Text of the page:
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# Chap006

## by guestc78315 on Nov 10, 2007

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## Chap006Presentation Transcript

• Net Present Value and Other Investment Rules
• Chapter Outline
• 6.1 Why Use Net Present Value?
• 6.2 The Payback Period Method
• 6.3 The Discounted Payback Period Method
• 6.4 The Average Accounting Return Method
• 6.5 The Internal Rate of Return
• 6.6 Problems with the IRR Approach
• 6.7 The Profitability Index
• 6.8 The Practice of Capital Budgeting
• 6.1 Why Use Net Present Value?
• Accepting positive NPV projects benefits shareholders.
• Forgoing the project today, the value of the firm today is \$V + \$ 100
• Accepting the project today, the value of the firm today is \$V + \$ 100.94 ( 107/1.06 )
• The difference is \$0.94 .
• The value of the firm rises by the NPV of the project .
• The discount rate on a risky project is the return that one can expect to earn on a financial asset of comparable risk .
• This discount rate is often referred to as an opportunity cost .
• The Net Present Value (NPV) Rule
• Net Present Value (NPV) =
• - Initial Investment + Total PV of future CF’s
• Estimating NPV:
• 1. Estimate future cash flows : how much? and when?
• 2. Estimate discount rate
• 3. Estimate initial costs
• Minimum Acceptance Criteria: Accept if NPV > 0
• Ranking Criteria: Choose the highest NPV
• Good Attributes of the NPV Rule
• 1. Uses cash flows
• 2. Uses ALL cash flows of the project
• 3. Discounts ALL cash flows properly
• Reinvestment assumption: the NPV rule assumes that all cash flows can be reinvested at the discount rate .
• 6.2 The Payback Period Method
• How long does it take the project to “ pay back ” its initial investment ?
• Payback Period = number of years to recover initial costs
• Minimum Acceptance Criteria:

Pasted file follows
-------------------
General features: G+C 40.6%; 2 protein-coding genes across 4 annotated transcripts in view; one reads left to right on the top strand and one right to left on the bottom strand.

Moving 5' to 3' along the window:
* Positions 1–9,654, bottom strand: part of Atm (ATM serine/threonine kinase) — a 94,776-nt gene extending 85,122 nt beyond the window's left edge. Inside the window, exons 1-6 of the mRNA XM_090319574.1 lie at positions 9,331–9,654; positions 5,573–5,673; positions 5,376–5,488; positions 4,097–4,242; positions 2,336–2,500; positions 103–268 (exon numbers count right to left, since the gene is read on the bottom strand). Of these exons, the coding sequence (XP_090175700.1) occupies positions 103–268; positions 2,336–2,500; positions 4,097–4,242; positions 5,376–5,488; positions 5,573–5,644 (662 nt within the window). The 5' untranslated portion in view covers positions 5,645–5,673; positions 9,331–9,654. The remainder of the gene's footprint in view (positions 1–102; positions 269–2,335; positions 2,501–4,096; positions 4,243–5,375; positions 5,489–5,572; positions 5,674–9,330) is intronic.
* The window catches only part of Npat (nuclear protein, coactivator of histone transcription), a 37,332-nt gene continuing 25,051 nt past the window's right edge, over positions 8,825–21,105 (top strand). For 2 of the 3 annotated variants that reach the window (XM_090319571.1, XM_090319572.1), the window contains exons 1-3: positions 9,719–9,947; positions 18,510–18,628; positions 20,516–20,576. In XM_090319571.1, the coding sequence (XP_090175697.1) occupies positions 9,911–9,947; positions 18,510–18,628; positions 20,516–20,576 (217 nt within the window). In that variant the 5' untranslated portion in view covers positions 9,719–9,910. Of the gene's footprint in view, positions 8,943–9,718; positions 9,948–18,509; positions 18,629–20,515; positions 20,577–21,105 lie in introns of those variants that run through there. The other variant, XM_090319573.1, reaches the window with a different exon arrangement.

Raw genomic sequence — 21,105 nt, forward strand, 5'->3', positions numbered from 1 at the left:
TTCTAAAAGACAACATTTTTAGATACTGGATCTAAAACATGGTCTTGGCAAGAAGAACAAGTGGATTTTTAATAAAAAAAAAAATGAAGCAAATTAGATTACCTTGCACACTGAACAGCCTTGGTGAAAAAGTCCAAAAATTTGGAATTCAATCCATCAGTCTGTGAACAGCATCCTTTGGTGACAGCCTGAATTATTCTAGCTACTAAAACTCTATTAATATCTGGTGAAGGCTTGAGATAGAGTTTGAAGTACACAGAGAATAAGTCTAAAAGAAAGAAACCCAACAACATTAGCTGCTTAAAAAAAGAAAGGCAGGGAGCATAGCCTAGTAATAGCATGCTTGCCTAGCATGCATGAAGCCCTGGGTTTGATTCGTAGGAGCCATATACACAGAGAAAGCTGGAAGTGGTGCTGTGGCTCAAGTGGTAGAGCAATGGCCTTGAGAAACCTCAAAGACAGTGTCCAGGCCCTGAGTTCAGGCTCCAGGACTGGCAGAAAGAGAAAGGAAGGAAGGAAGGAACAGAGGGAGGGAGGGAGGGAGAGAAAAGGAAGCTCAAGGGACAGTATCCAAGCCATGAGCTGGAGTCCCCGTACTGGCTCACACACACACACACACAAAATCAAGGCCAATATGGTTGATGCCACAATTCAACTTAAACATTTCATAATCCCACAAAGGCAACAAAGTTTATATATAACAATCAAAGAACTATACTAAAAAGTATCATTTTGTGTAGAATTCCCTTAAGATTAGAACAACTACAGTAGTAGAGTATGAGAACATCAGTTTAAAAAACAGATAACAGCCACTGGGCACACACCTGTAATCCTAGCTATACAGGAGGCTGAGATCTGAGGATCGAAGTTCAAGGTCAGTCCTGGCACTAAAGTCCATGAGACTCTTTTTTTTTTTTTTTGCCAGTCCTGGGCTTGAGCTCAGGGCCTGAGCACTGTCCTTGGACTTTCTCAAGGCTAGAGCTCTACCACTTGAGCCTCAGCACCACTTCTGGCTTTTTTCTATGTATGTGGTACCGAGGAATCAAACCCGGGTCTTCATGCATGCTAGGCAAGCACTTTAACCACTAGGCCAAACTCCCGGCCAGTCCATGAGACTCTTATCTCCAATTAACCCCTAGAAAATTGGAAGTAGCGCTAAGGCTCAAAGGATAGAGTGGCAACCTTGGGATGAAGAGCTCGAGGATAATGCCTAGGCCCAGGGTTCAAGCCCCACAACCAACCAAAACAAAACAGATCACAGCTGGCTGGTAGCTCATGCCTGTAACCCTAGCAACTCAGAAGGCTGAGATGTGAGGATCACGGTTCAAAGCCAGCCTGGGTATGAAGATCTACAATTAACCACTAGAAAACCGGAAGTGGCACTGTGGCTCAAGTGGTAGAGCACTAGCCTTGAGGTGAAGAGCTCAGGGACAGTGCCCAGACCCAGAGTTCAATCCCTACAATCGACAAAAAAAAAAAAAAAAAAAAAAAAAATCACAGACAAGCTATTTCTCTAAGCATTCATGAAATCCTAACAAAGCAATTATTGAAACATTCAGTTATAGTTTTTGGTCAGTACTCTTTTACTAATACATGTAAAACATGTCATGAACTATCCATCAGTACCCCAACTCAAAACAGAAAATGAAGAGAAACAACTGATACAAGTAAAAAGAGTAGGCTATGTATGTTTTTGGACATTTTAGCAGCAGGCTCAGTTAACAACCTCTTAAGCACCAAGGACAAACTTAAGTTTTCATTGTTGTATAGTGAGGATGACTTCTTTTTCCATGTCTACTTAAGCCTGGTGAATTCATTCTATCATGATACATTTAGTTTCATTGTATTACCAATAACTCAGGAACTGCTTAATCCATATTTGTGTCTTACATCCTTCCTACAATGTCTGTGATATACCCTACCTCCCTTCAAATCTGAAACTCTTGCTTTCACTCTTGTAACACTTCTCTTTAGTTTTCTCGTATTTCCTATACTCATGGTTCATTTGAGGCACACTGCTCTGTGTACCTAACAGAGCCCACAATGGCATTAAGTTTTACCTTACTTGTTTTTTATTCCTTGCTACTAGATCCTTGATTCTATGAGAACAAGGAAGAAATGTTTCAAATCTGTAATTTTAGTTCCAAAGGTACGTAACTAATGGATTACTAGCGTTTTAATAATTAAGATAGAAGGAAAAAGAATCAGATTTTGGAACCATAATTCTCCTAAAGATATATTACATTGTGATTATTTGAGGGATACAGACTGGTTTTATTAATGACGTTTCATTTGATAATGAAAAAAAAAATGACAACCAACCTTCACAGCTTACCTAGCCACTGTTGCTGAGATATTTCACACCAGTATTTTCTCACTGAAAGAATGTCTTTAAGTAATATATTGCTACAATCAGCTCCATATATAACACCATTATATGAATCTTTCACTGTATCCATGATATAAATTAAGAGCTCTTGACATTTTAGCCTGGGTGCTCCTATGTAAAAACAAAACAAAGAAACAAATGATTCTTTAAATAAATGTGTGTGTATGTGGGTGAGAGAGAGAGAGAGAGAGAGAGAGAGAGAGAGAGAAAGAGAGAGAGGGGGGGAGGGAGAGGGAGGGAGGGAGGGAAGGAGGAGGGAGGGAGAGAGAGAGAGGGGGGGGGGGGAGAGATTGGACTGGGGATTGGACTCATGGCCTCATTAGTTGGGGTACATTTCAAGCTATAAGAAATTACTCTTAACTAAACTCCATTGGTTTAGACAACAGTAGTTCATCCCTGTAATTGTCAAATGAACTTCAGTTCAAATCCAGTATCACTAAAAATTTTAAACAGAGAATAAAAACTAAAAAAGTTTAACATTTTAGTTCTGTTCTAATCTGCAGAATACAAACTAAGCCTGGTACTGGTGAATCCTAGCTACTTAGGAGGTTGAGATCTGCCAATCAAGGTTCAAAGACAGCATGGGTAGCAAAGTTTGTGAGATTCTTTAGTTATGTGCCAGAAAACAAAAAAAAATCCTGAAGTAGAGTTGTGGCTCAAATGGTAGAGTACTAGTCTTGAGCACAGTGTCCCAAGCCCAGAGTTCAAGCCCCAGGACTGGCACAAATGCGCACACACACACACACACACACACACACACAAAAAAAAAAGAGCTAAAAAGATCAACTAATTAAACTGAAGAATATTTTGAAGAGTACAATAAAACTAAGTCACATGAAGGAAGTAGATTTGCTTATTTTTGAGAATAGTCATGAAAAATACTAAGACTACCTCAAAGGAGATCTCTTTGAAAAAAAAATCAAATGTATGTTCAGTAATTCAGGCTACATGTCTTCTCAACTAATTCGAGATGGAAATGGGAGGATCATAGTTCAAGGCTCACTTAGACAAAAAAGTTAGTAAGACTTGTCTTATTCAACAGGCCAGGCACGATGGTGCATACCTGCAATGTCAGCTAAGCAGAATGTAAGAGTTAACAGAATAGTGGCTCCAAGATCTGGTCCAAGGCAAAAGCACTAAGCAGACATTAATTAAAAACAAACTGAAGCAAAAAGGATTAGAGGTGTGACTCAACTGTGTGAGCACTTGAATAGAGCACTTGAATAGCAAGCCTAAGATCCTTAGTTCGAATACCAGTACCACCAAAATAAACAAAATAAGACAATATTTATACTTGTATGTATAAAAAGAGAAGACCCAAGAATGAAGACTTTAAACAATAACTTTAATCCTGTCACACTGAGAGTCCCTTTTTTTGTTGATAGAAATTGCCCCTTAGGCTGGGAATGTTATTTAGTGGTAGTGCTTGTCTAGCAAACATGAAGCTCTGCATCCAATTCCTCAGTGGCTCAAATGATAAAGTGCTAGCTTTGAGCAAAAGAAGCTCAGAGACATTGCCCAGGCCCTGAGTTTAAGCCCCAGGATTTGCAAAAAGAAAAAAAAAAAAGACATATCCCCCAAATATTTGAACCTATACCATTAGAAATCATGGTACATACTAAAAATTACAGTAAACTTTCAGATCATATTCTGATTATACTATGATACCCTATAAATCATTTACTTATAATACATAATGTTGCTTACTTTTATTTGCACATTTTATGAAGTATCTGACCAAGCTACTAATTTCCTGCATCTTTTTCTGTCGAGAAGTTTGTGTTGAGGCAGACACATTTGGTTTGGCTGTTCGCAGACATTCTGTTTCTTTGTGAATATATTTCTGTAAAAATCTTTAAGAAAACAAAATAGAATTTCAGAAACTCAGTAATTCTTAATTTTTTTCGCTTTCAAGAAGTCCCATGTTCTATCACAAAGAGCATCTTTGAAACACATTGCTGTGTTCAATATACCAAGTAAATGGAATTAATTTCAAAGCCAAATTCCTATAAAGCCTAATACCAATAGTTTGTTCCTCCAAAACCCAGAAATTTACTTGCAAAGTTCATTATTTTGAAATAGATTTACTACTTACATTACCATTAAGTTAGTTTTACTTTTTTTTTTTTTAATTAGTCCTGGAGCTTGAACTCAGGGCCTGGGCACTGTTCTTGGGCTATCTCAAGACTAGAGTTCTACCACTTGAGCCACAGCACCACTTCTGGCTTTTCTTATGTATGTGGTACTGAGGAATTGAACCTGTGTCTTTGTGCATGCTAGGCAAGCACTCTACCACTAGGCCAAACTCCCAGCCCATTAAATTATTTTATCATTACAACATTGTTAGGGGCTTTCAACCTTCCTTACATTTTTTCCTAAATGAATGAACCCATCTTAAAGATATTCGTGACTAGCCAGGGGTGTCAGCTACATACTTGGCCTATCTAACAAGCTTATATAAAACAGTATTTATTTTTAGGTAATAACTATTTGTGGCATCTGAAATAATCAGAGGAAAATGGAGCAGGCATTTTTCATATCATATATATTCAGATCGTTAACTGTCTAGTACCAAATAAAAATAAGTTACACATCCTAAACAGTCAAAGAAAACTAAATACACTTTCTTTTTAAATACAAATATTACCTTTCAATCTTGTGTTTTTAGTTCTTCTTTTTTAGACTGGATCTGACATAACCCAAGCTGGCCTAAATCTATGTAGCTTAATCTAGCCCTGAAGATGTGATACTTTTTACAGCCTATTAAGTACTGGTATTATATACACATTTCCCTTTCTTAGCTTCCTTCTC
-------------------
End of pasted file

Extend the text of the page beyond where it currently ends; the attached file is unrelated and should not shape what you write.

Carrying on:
• Set by management
• Ranking Criteria:
• Set by management
• The Payback Period Method
• Ignores the time value of money
• Ignores cash flows after the payback period
• Biased against long-term projects
• Requires an arbitrary acceptance criteria
• A project accepted based on the payback criteria may not have a positive NPV
• Easy to understand
• Biased toward liquidity
• The payback rule is often used by: large and sophisticated companies when making relatively small decisions , or firms with very good investment opportunities but no available cash (small, privately held firms with good growth prospects but limited access to the capital markets).
• 6.3 The Discounted Payback Period
• How long does it take the project to “pay back” its initial investment, taking the time value of money into account ?
• Decision rule: Accept the project if it pays back on a discounted basis within the specified time.
• By the time you have discounted the cash flows, you might as well calculate the NPV.
• 6.4 Average Accounting Return
• Another attractive, but fatally flawed, approach
• Ranking Criteria and Minimum Acceptance Criteria set by management
•
• Average Accounting Return
• Ignores the time value of money
• Uses an arbitrary benchmark cutoff rate
• Based on book values, not cash flows and market values
• The accounting information is usually available
• Easy to calculate
• 6.5 The Internal Rate of Return
• IRR: the discount rate that sets NPV to zero
• Minimum Acceptance Criteria:
• Accept if the IRR exceeds the required return
• Ranking Criteria:
• Select alternative with the highest IRR
• Reinvestment assumption:
• All future cash flows assumed reinvested at the IRR
• Internal Rate of Return (IRR)
• Does not distinguish between investing and borrowing
• IRR may not exist, or there may be multiple IRRs
• Problems with mutually exclusive investments
• Easy to understand and communicate
• IRR: Example
• Consider the following project:
The internal rate of return for this project is 19.44% 0 1 2 3 \$50 \$100 \$150 -\$200
• NPV Payoff Profile If we graph NPV versus the discount rate, we can see the IRR as the x-axis intercept. IRR = 19.44%
• 6.6 Problems with IRR
• Multiple IRRs
• Are We Borrowing or Lending
• The Scale Problem
• The Timing Problem
• Mutually Exclusive vs. Independent
• Mutually Exclusive Projects: only ONE of several potential projects can be chosen, e.g., acquiring an accounting system.
• RANK all alternatives, and select the best one.
• Independent Projects: accepting or rejecting one project does not affect the decision of the other projects.
• Must exceed a MINIMUM acceptance criteria
• The Scale Problem (P.175)
• The Timing Problem 0 1 2 3 \$10,000 \$1,000 \$1,000 -\$10,000 Project A 0 1 2 3 \$1,000 \$1,000 \$12,000 -\$10,000 Project B
• The Timing Problem 10.55% = crossover rate 16.04% = IRR A 12.94% = IRR B
• NPV versus IRR
• NPV and IRR will generally give the same decision.
• Exceptions:
• Non-conventional cash flows – cash flow signs change more than once
• Mutually exclusive projects
• Initial investments are substantially different
• Timing of cash flows is substantially different
• 6.7 The Profitability Index (PI)
• Minimum Acceptance Criteria:
• Accept if PI > 1
• Ranking Criteria:
• Select alternative with highest PI
• The Profitability Index